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Report highlights local authority procurement weakness

Author: ICAEW Insights

Published: 17 Jan 2023

Inefficiencies, poor processes and skills issues present potentially significant risks to public money and service, Grant Thornton warns.

Local authorities in England spend around £82.4bn a year on goods and services, representing over a third of all government spending. However, inefficiencies and poor processes present potentially significant risks to public money and service at a time when local authority finances are already starting to feel the squeeze.

A review of auditor reports of local authorities by Grant Thornton has flagged up inadequate governance arrangements in some councils, and a failure to deploy the appropriate skills and resources to ensure robust procurement and contract management of delivery.

The report, Local government procurement and contract management: lessons learned, highlights a number of issues including a lack of alignment between corporate priorities and procurement activity, a lack of effective monitoring against the priorities, and weaknesses in governance arrangements around procurement decisions.

Guy Clifton, Director of Local Government Value for Money, Grant Thornton UK LLP, said: “If you look at the root cause of these, it is often a result of not having the right skills and experience in place at member or officer level – or both.” 

Some of England’s largest councils have already warned that they may have to make difficult decisions this winter as the combination of rising costs and spiralling inflation put budgets under extreme pressure.

Clifton said the scale of local government procurement highlights the responsibility the sector has for ensuring effective value for money and good governance around procurement and in managing the delivery of contracts. He stressed that the report focuses on specific examples where things have gone wrong, but that the issues highlighted do not relate to all councils.

“Local authorities need to have an effective procurement strategy in place and it needs to be supported by robust procurement policies and procedures that are both communicated to and understood by all relevant stakeholders so that there is full compliance. They also need to ensure that those involved in procurement and contract management activity are appropriately resourced and skilled, and that there is effective reporting and scrutiny.”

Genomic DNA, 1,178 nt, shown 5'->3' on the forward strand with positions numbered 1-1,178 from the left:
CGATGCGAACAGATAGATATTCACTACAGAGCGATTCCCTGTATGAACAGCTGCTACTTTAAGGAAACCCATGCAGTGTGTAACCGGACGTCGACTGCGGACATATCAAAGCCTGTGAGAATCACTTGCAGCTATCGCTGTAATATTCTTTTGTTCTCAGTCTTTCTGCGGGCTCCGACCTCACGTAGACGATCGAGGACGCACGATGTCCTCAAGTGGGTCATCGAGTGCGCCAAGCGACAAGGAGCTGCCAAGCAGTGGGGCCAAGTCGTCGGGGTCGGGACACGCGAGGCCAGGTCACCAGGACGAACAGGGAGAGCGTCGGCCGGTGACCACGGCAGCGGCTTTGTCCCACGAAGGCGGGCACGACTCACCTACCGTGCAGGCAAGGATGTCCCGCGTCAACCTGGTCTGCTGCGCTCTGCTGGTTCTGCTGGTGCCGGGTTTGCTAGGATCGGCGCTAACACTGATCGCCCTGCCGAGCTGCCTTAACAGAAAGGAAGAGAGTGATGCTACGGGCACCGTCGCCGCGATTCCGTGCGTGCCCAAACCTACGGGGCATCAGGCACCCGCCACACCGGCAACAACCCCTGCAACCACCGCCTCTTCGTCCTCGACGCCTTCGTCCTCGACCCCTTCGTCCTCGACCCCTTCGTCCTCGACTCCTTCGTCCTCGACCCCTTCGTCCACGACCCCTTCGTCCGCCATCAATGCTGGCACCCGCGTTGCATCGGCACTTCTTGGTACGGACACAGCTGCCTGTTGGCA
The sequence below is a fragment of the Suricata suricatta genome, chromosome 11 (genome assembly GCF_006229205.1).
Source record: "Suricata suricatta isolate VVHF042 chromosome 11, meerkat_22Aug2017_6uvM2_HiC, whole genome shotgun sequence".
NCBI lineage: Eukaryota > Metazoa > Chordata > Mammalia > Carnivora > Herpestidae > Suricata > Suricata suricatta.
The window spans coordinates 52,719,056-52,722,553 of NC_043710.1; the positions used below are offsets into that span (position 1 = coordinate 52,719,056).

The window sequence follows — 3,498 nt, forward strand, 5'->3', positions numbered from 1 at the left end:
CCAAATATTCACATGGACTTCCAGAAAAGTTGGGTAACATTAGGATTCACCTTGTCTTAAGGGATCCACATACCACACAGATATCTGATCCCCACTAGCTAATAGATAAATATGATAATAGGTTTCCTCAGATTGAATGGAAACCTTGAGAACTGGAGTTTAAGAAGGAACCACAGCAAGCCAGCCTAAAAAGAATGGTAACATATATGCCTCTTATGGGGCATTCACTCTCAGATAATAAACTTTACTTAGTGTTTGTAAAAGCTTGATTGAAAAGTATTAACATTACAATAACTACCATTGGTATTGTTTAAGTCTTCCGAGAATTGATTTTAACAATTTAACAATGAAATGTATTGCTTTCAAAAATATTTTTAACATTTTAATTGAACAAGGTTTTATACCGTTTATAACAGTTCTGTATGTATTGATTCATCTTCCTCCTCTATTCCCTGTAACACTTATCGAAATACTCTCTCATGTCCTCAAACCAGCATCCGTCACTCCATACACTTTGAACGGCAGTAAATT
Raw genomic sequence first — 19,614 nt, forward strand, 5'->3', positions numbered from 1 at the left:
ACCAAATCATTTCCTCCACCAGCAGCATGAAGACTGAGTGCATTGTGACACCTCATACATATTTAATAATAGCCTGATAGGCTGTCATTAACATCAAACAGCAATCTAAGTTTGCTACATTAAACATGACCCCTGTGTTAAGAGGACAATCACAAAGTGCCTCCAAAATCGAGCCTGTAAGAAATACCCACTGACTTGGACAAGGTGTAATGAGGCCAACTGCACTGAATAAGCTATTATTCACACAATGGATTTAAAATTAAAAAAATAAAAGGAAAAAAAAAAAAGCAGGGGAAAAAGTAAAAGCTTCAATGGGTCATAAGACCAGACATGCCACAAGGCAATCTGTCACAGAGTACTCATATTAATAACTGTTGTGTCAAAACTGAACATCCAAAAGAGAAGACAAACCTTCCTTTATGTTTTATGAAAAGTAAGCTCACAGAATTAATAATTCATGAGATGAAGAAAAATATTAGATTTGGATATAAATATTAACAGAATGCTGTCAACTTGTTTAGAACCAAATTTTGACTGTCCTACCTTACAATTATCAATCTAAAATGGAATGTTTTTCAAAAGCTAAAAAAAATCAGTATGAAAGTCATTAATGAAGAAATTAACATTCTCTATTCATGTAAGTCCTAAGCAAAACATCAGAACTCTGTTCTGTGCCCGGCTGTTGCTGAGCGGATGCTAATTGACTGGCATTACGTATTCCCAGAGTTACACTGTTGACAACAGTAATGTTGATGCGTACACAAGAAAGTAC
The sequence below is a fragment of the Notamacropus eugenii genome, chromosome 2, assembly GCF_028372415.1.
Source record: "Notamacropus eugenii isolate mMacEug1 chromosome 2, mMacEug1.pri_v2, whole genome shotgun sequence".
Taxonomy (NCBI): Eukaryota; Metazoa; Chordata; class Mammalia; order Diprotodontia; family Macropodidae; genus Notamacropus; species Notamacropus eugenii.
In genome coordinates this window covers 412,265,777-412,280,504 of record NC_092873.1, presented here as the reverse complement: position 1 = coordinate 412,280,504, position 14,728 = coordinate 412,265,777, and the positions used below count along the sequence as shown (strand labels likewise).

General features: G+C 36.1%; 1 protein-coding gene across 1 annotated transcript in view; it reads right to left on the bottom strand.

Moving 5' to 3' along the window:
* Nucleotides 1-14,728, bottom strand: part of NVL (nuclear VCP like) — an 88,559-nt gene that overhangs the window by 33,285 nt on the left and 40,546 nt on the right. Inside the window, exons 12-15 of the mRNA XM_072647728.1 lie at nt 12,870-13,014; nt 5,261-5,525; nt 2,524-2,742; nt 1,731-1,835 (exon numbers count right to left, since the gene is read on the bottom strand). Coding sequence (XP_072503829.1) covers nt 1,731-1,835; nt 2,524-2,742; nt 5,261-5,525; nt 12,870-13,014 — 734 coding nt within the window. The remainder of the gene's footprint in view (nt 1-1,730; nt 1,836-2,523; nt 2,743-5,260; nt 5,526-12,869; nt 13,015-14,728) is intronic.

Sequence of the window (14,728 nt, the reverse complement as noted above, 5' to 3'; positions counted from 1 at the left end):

Clifton said the lack of appropriate skills and expertise within local authorities was the main constraint, particularly for managing larger and more complex procurements, exacerbated by a reduction in back-office resources after many years of funding reductions. He also warned that some councils were failing to adhere to the Nolan Principles of Public Life, the basis of the ethical standards expected of public office holders.

Addressing procurement failing in local government needed to be a priority, Clifton said, and ironing out procurement problems could support the sector’s focus on efficiency, and other priorities such as net zero and local growth. “Effective local government procurement has a rare opportunity to make a difference to the wider government agenda,” he said. “The starting point is to ensure alignment between corporate priorities and the council’s procurement strategy. For example, where a climate change emergency has been declared, how can procurement decisions support the achievement of this goal?”

Clifton said the Annual Auditors Reports for reporting VfM are key to identifying weaknesses in arrangements and proposing improvements for individual councils. The Code of Audit Practice for Local Auditors, in force from 1 April 2020, means that auditors are still required to be satisfied about arrangements to secure value for money, but the way they report has changed. Auditors no longer issue a single conclusion on arrangements as part of their opinion on the financial statements. Instead, they report significant weaknesses in arrangements when they identify them, and make recommendations for improvement. 

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